On December 23rd and 24th, the battalion was in the area of Urdaneta.   The bridge they were going to use to cross the Agno River was destroyed and the tankers made an end run to get south of river.  As they did this, they ran into Japanese resistance early in the evening.  They successfully crossed at the river in the Bayambang Province.
    On December 25th, the tanks of the battalion held the southern bank of the Agno River from Carmen to Tayung, with the tanks of the 194th holding the line on the Carmen-Alcala-Bautista Road. The tanks held the position until 5:30 in the morning on December 27th.
    The tankers were at Santo Tomas near Cabanatuan on December 27th, and at San Isidro south of Cabanatuan on December 28th and 29th.  On January 1st, conflicting orders were received by the defenders who were attempting to stop the Japanese advance down Route 5.  Doing this would allow the Southern Luzon Forces to withdraw toward Bataan.  General Wainwright was unaware of the orders since they came from Gen. MacArthur's chief of staff. 
    Because of the orders, there was confusion among the Filipinos and American forces defending the bridges over the Pampanga River.  Due to the efforts of the Self Propelled Mounts, the 71st Field Artillery, and a frenzied attack by the 192nd Tank Battalion the Japanese were halted.  From January 2nd to 4th, the 192nd held the road open from San Fernando to Dinalupihan so the southern forces could escape.

   
    During the withdraw into the peninsula, the night of January 6th/7th, the 192nd held its position so that the 194th Tank Battalion could leap frog past it, cross a bridge, and then cover the 192nd's withdraw over the bridge. The 192nd was the last American unit to enter Bataan.
    Over the next several months, the battalion fought battle after battle with tanks that were not designed for jungle warfare. 
The tank battalions , on January 28th, were given the job of protecting the beaches.  The 192nd was assigned the coast line from Paden Point to Limay along Bataan's east coast.  The Japanese later admitted that the tanks guarding the beaches prevented them from attempting landings.

    B Company also took part in the Battle of the Pockets to wipe out Japanese soldiers who had been trapped behind the main defensive line.  The tanks would enter the pocket one at a time to replace a tank in the pocket.  Another tank did not enter the pocket until a tank exited the pocket.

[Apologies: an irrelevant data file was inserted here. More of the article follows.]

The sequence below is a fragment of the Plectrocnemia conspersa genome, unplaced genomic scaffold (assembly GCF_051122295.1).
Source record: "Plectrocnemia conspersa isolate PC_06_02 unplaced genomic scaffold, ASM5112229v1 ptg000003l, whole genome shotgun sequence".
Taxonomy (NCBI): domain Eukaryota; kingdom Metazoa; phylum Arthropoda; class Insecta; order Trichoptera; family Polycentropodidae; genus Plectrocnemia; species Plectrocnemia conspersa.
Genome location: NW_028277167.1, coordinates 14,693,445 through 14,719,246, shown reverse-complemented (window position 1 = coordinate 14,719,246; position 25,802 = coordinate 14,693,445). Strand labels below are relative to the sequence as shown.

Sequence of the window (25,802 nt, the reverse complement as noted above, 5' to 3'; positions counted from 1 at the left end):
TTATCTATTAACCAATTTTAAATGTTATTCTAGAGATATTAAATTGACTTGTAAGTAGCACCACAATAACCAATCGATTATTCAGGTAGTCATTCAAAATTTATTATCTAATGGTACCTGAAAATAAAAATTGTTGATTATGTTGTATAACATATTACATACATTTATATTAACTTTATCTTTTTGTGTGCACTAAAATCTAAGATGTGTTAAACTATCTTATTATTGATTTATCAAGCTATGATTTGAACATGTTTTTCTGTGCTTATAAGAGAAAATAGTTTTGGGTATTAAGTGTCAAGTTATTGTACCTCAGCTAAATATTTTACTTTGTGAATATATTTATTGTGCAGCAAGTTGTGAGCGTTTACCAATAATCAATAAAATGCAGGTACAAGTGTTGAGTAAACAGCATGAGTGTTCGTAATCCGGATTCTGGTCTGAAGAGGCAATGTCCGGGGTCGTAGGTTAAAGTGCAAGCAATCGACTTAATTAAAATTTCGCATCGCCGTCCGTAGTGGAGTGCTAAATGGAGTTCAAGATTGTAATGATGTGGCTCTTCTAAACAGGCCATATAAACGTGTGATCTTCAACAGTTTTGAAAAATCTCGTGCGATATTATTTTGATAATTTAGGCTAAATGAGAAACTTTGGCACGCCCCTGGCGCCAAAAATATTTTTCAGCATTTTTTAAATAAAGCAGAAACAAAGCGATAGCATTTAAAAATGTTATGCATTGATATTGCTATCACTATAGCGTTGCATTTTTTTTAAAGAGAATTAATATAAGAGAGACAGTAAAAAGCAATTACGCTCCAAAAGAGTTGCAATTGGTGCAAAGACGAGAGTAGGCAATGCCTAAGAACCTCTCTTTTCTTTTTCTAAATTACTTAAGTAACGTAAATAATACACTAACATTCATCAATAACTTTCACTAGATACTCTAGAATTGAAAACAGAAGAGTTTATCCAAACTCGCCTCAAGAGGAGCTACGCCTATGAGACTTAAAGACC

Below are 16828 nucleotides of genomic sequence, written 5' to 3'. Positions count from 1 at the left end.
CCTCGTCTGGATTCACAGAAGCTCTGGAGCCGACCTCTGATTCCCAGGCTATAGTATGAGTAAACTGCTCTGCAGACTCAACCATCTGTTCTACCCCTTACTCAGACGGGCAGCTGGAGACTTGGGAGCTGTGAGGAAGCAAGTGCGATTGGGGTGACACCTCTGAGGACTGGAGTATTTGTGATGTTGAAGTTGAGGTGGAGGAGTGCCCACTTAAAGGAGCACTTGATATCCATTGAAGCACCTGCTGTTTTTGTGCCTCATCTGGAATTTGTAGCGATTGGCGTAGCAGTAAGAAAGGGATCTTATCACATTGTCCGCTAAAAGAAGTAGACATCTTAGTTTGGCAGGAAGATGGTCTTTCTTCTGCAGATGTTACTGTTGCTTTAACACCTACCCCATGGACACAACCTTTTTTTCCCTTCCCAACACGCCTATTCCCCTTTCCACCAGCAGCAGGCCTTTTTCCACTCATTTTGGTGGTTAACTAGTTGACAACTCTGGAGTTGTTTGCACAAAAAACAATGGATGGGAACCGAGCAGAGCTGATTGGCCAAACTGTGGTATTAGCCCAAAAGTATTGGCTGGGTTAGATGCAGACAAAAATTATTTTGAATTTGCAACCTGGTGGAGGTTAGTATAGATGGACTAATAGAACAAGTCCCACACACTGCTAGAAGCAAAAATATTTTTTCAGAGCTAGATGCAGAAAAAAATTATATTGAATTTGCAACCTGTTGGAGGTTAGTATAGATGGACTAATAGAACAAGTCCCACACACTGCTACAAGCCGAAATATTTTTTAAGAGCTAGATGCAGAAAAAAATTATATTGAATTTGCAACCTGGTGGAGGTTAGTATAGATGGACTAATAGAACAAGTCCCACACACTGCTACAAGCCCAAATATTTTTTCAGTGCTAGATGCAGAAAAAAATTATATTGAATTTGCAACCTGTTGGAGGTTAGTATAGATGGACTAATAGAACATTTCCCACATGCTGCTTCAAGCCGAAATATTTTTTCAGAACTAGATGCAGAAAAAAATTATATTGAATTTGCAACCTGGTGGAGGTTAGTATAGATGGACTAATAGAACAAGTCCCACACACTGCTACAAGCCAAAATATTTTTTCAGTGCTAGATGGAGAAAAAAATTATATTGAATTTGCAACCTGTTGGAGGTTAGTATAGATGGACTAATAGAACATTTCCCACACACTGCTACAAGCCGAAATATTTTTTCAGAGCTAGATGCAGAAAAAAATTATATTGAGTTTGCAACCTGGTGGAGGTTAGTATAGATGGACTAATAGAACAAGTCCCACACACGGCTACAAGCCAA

To exterminate the Japanese, two methods were used.  The first was to have three Filipino soldiers ride on the back of the tank.  As the tank went over a Japanese foxhole, the Filipinos dropped three hand grenades into the foxhole.  Since the grenades were from WWI, one out of three usually exploded.
    The other method to use to kill the Japanese was to park a tank with one track over the foxhole.  The driver gave the other track power resulting with the tank spinning around and grinding its way down into the foxhole.  The tankers slept upwind of their tanks.

    The morning of April 9, 1942, the tankers received the order "crash."  This meant that they were suppose to circle their tanks and destroy them.  Sgt. Zenon Bardowski's tank platoon made the decision to make their way along the coast and see if they could find a way to Corregidor.  They found a boat, and at gun point, convinced the captain to take them to the island. 
    The tankers reached the island and received the first good meal they had had for months.  Harold was assigned to a unit, but at this time it is not known what unit he was assigned to on Corregidor.
    The Japanese lunched an all out attack on the island the morning of May 6th.  The first tank to land on the island was one of the tanks abandoned by Harold's tank platoon.
    For two weeks, the POWs were held on the beach on Corregidor.  They were taken by barge off the coast of Bataan and made to swim to shore.  On shore, they worked to fill craters in a pier that had been damaged by the battle for Bataan.  After they finished, they formed detachments and marched to Manila.